Jeff Kudrick, concrete artisan extraordinaire and founder of the New Jersey decorative precast company JM Lifestyles LLC, had long wanted to create a concrete “oasis” in his own home. His vision: A seamless concrete floor-to-wall surround that would be continuous in an integration of shower, walls and floor. A key to turning this vision into reality would be the use of MgO board and his creation called WoodForm Concrete.
But he faced a major challenge in cobbling together existing building materials for backer boards, walls and floors, and somehow making it all work in tandem, effectively. Among other issues, his reconstruction would need to remain intact and unblemished by tectonic forces de minimus, as the ancient Romans would call it – the inevitable, natural though minor movement of the wood framing of his New Jersey home.
Right: Jeff Kudrick installed and coated MgO board as part of his residential bathroom remodel.
Breaking Free of the Old Bathroom Design
The existing bathroom construction consisted of mud floor over plywood, topped by blue pastel tiles. Other elements were bathtub, two vanities and an alcove shower.
Kudrick’s plan was to eliminate the alcove and use that space in a future master-bedroom renovation. He planned the shower and tub in line on one wall and planned a floating vanity to go on the opposite wall. Installation of a Kohler wall-mount toilet would help retain the clean, seamless and open floor look.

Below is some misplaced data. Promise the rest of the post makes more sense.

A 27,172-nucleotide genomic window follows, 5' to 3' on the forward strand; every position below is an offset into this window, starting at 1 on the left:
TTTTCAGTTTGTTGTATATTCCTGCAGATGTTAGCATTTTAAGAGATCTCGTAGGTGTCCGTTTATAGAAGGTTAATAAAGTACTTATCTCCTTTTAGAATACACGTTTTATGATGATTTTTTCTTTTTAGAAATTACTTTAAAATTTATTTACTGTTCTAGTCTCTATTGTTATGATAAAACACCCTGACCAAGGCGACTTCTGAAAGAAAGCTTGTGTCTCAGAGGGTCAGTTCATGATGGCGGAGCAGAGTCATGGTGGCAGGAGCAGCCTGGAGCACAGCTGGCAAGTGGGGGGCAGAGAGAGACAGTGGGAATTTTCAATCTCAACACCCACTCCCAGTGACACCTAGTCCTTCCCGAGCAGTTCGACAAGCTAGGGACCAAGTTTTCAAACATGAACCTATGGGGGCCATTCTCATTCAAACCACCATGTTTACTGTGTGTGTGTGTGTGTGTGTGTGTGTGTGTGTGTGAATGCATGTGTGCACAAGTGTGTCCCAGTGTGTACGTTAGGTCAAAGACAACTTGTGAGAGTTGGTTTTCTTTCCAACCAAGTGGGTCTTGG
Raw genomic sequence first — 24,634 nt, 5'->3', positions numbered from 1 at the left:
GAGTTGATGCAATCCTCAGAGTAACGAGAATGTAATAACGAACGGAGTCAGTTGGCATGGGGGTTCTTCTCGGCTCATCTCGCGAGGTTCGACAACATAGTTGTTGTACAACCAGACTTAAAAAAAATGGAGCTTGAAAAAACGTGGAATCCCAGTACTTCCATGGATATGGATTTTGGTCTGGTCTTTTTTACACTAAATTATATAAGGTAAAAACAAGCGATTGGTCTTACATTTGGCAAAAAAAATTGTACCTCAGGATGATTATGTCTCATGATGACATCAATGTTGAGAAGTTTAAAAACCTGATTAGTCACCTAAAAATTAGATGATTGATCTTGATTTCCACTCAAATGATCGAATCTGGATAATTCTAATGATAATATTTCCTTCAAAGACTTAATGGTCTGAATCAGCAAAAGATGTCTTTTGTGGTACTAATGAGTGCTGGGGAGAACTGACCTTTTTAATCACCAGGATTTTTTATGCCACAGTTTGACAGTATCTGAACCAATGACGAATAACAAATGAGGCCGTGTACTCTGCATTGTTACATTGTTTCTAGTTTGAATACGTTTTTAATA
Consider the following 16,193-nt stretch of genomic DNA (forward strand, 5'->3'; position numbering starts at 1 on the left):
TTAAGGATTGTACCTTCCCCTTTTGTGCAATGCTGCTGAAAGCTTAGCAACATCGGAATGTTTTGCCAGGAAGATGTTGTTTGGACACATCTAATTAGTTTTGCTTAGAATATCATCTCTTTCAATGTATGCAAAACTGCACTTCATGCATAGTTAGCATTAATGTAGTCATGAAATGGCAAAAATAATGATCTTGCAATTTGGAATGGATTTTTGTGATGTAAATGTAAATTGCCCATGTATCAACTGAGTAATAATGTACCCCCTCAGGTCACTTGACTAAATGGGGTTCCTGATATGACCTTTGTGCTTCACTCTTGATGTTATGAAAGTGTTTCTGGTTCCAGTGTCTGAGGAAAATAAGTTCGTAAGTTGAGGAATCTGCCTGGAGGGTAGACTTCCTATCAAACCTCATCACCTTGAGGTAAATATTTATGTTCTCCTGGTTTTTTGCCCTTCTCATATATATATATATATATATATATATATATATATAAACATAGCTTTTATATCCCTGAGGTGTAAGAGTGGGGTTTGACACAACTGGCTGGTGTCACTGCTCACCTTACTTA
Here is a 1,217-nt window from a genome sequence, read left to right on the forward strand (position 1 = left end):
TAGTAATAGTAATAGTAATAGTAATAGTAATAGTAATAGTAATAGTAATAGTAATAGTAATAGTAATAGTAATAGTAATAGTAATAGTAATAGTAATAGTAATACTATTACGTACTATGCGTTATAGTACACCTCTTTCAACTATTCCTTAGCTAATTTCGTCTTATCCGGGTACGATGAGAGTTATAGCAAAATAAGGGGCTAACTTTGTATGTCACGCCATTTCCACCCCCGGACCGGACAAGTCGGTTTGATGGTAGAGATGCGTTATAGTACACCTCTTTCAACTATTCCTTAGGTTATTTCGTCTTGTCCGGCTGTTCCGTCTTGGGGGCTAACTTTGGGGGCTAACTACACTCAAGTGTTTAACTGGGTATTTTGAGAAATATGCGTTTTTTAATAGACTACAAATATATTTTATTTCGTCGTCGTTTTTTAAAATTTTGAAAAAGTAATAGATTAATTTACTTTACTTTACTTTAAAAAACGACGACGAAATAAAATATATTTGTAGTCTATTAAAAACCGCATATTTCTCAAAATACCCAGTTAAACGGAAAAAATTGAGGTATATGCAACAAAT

The project and its performance demands, he thought, represented a good candidate for the use of a relatively new building-material technology: magnesium oxide, or MgO, board. He had learned of the material from a friend, and started experimenting with it.
“I was impressed with the properties and decided this board could be the answer I’d been searching for to be able to apply the finishes I wanted, with assurance of their resilience and looking great years from now, crack free,” he says in recounting how his plans evolved.
A key concern, however, was the reliability of a material that remained a relative newcomer to the trade in these parts. Elsewhere, mostly overseas, it has compiled an impressive track record as a high-performance material well suited to demanding settings where moisture and structural movement present major challenges to long-term efficacy of building components.
Enter MgO Board
The high-performance material in question in the case of Kudrick’s ambitious plans was a particular magnesium oxide (MgO) board. He found this product through searching and reading case studies and specifications, and tested it on his own to confirm the high level of performance indicated. It’s a high-strength building product described by the manufacturer in this case as a “new-age smooth-faced multi-purpose construction board for use in applications requiring a combination of moisture and thermal resistance and superior performance in fire.”